Spain has implemented drastic measures in a bid to tackle the fast-spreading coronavirus.
Prime Minister Pedro Sánchez addressed the nation on Saturday evening to announce the moves being taken in an attempt to slow the spread of the virus — there have been 6,271 confirmed cases and 189 people have died.
From Sunday on, the country’s 46 million citizens can only leave their homes to buy groceries and pharmaceutical products, go to the bank or hospital, or to take care of dependents. While on the street, they must be unaccompanied at all times, and while they can go to work, most workplaces are to be closed to the public until further notice. Among the exceptions are markets and pharmacies, but also barbershops, dry cleaners and stores that sell tobacco products.
As part of the “state of alarm” measures, Spain’s armed forces, police and civil protection officers, as well as the country’s health workers, are now under the direct command of the national government. Air, rail, maritime and road transport will continue, but are being reduced by between 40 and 60 percent, and flights to the Canary and Balearic Islands, as well as to the autonomous cities of Ceuta and Meilla in North Africa, are to be reduced by half.
The decree signed by the government closes all schools, museums, libraries, hotels and restaurants, and prohibits sporting and cultural activities. The government also reserves the right to take over factories and energy utilities.
Deputy Prime Minister Pablo Iglesias attended the meeting in person, ignoring medical advice that he remain in quarantine for two week.
Emergency powers are to be administered by Interior Minister Fernando Grande-Marlaska, Defense Minister Margarita Robles, Transport Minister José Luis Ábalos and Health Minister Salvador Illa, all of whom are linked to Sánchez’s Socialist Party. The decree’s initial duration is 15 days, but it can be extended with the approval of the parliament.
The “state of alarm” was approved a day and a half after Sánchez announced his intention to enact emergency measures, and after a marathon, eight-hour meeting of the coalition government’s Council of Ministers that was marred by tense infighting.
In an unexpected development, Deputy Prime Minister Pablo Iglesias attended the meeting in person, ignoring medical advice that he remain in quarantine for two weeks after his partner, Equality Minister Irene Montero, tested positive for coronavirus on Thursday.
According to government officials quoted in El Mundo, Iglesias insisted on showing up to the Council of Ministers in order to object to the concentration of power under Socialist ministers and to demand that politicians belonging to his Unidas Podemos party be given prominent roles in the emergency response team,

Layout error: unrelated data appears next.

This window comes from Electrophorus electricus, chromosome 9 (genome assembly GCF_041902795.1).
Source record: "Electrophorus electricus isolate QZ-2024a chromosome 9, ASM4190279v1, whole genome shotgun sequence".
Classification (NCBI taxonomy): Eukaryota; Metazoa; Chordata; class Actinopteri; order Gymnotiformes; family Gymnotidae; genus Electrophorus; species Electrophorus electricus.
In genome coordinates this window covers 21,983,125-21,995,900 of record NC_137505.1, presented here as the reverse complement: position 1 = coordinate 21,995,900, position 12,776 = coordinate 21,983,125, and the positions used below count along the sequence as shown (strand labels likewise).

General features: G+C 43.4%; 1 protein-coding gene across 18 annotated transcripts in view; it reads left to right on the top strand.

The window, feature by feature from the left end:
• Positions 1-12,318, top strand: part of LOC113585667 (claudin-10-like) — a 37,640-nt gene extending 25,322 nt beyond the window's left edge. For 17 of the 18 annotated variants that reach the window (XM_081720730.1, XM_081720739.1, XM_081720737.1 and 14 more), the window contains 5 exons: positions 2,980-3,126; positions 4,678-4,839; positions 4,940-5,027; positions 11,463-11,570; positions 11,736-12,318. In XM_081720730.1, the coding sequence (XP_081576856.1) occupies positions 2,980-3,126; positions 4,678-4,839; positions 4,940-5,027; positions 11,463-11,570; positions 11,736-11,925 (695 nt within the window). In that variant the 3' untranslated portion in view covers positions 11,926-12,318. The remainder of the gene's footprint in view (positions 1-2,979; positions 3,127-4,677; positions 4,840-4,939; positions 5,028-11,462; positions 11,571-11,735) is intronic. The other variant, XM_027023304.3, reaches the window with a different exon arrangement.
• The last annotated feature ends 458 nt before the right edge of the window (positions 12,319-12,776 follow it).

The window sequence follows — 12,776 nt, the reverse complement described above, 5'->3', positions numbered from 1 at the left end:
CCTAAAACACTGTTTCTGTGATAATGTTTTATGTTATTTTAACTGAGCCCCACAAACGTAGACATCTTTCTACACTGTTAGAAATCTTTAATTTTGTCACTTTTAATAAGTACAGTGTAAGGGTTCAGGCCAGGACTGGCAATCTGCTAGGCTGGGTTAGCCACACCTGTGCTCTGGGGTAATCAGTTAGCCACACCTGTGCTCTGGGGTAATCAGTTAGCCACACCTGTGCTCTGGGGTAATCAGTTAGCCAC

The same officials said that the meeting dragged on because Iglesias wanted the decree be modified to include social measures such as government aid aimed at helping needy families pay their rent and mortgages. According to El País, Finance Minister Nadia Calviño opposed the proposal because of its considerable cost in the midst of what will likely be an economic crisis.
The infighting delayed the implementation of the emergency measures and obliged Sánchez to cancel a planned teleconference with the leaders of Spain’s regional governments. Members of the conservative opposition blasted Sánchez for the delay and questioned the coalition government’s capacity to handle the response to the pandemic.
The measures that Iglesias demanded were not included in the final version of the decree, but Sánchez confirmed that additional financial aid would be announced in the coming days.
In his speech announcing the measures, the prime minister apologized for the delay, and many interpreted a comment about it being time to show “responsibility and a commitment to the most vulnerable” citizens as a swipe at his coalition partners. Sánchez dismissed reporters’ questions about the apparent divisions in the coalition government but admitted that his “debate” with Iglesias had been “intense.”
Sánchez was also asked if he planned to do anything about the considerable number of people who have fled Madrid — currently the most affected region of Spain, with 2,940 confirmed cases — and sought refuge in their summer homes on the Spanish coast, likely spreading the virus to less hard-hit regions.
The prime minister sought to downplay the exodus and said he hoped that the public would behave responsibly and adhere to the measures announced in the decree. He added that those who had travelled to their vacation homes would be able to go back to their main homes, but would have to follow government rules when doing so.